Eames Inspired Chair
Instructor: Eric Olsen
Studio: Woodbury , Materials and method
Site location: Los Angeles , California
Design Intent: The Eames House was part of the Case Study house project launched in January 1945 by the California magazine, Arts & Architecture. This project was a response to the seemingly imminent housing shortage caused by the end of the Second World War. The intention behind the Case Study houses was to investigate how prefabricated materials could aid in the mass production of houses to fill the need for post-war housing. The house is situated on a three-acre site on top of an 150-foot cliff that overlooks the Pacific Ocean. The site is a flat parcel on otherwise steep land that creates a retaining wall to be west. The response to this condition was a concrete retaining wall that ties together the two box separated by a courtyard that make up the part of the residence. The goal was to mimic the elements apparent in the Eames House’s structural construction and overall aesthetic. A gridded steel frame acts as the building’s structure similarly to the way our frame provides structure for the table. Wood and acrylic mimic the elements of lumber and stained glass apparent in the building's facade.
The diagram shows the different parts our design was to consist of.
From the very top, the planar wood-and-acrylic combination, 1/4” in thickness, was to be held together by the steel casing shown below it. Underneath the bulk of the table’s surface, a griddle steel frame was to be welded in place to provide the majority of weight support.
Finally, the legs for the table were to be welded onto the frame to add to the table’s overall height.
Our construction began with the acquisition of materials. The 1/4” thick wood and acrylic sheets were cut on a table saw into pieces of appropriate sizes. The wood and acrylic pieces were bought at local hardware stores, while the steel components were picked up at a neighboring metal supply warehouse. The total monetary cost of our project is approximately fifty dollars, an amount that turned out lower than we initially anticipated.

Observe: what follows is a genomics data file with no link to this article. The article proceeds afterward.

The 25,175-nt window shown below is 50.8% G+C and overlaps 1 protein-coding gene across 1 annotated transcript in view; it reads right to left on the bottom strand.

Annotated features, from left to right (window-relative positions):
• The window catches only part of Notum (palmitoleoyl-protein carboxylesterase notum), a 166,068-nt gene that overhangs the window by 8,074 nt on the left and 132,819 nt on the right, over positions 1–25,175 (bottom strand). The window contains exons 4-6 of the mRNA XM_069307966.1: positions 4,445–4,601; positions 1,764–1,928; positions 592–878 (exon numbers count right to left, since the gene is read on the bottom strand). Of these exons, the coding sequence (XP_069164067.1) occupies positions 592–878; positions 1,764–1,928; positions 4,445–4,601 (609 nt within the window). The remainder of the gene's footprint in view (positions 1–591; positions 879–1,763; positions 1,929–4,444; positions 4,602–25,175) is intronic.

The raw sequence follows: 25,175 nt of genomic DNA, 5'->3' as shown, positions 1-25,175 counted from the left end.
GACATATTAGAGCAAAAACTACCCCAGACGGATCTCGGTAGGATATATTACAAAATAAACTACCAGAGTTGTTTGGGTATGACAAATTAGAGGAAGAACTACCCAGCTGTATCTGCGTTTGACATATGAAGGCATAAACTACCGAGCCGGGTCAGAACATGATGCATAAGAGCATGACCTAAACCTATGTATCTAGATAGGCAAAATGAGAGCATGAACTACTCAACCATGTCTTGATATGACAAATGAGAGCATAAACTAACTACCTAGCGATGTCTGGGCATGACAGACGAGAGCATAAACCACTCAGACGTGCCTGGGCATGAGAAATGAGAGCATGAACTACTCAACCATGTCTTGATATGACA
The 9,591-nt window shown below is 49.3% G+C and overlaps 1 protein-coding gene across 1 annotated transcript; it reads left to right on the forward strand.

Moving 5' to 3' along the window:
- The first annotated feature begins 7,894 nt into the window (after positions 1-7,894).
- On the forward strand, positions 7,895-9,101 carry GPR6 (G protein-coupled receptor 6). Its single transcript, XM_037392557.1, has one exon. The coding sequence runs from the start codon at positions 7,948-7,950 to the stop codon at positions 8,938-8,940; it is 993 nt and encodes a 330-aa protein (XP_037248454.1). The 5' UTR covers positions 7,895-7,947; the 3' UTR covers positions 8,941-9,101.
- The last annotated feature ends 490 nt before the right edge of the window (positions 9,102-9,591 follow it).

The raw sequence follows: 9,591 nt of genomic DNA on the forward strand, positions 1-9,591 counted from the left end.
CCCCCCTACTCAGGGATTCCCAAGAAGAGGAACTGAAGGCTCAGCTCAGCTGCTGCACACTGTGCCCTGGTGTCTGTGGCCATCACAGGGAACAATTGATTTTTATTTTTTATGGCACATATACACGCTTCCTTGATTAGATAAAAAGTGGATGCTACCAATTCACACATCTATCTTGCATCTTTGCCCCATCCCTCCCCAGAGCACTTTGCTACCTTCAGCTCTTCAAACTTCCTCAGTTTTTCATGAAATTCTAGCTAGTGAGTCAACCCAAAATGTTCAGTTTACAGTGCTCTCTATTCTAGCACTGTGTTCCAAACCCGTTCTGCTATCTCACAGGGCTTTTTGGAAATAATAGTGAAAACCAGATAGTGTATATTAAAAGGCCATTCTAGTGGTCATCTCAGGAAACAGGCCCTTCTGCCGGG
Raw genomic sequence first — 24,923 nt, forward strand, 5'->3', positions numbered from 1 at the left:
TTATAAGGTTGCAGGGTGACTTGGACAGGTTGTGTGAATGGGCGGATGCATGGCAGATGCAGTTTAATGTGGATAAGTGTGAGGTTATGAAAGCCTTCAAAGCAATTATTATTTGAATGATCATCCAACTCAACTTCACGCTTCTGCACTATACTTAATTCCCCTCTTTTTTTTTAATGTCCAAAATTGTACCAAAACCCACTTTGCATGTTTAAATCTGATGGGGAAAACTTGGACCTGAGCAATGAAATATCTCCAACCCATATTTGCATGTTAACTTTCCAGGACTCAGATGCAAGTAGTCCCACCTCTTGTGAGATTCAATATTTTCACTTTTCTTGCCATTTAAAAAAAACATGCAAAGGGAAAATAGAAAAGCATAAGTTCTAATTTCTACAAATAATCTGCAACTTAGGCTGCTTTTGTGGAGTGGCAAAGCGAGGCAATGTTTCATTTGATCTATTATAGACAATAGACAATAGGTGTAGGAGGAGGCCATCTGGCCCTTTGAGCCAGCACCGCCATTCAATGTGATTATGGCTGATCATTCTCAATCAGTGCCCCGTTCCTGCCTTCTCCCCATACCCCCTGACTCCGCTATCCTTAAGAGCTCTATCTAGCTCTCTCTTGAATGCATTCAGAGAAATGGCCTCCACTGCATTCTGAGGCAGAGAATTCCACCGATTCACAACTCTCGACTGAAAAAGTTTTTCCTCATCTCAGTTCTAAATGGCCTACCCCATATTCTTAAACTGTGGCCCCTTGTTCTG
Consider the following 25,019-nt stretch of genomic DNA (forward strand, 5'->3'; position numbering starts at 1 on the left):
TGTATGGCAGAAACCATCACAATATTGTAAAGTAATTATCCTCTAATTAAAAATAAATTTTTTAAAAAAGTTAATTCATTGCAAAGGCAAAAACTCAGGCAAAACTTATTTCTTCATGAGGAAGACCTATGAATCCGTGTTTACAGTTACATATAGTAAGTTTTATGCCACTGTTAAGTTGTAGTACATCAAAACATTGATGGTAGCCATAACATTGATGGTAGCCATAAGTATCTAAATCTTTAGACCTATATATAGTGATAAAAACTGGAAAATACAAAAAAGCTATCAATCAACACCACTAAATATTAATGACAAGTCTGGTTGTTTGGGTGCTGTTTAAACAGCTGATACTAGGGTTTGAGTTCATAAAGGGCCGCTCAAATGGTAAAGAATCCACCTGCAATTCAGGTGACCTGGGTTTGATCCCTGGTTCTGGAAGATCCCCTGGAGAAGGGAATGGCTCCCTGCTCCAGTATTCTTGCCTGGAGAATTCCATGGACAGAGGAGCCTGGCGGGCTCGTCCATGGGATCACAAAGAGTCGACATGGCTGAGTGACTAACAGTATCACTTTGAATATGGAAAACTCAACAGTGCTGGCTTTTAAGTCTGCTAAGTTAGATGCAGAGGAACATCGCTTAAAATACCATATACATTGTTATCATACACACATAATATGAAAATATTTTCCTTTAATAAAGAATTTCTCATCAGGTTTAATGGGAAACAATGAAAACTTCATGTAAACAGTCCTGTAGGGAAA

All of the frame, surface casing, and legs were to be made by welding together bits of steel.
The pieces, bought from a local metal supply warehouse, were cut into appropriate lengths with a chopsaw.
The cut pieces were then welded together to create the structure of our table. Once the structure was in place, we took time to sand the rough edges and even out surface levels.
Challenges in the metalshop came about most when we realized the ways in which different shapes, types, and sizes of material (metal, in this case) were subject to their own unique behaviors when put to the test by different powertools.
All three of us were new to welding at the commencement of construction, but because welding was our main method of assembly, the task gradually eased after much repetition.
The table’s legs were assembled using magnetic squares-- the squares guided the angles at which the legs would meet their rectangular base, as shown above.
Our steel frame was composed entirely of rectangular pieces, all of which were cuts of a nearly 8-foot long bar.
Measuring, cutting, and welding together the pieces of the frame took a total of about six hours. We used a hand-sander to smoothed the surfaces made irregular by the welding process. The finished design is shown with the frame, spray-painted with a matte-black finish
Once the wood-acrylic casing, frame, legs, and base were welded together, our finishing touches included making sure all of the visible steel was painted black. The wood at the top was painted white, modeled after the Eames House’s stained glass, and the acrylic was left transparent to reveal portions of the gridded frame attached underneath.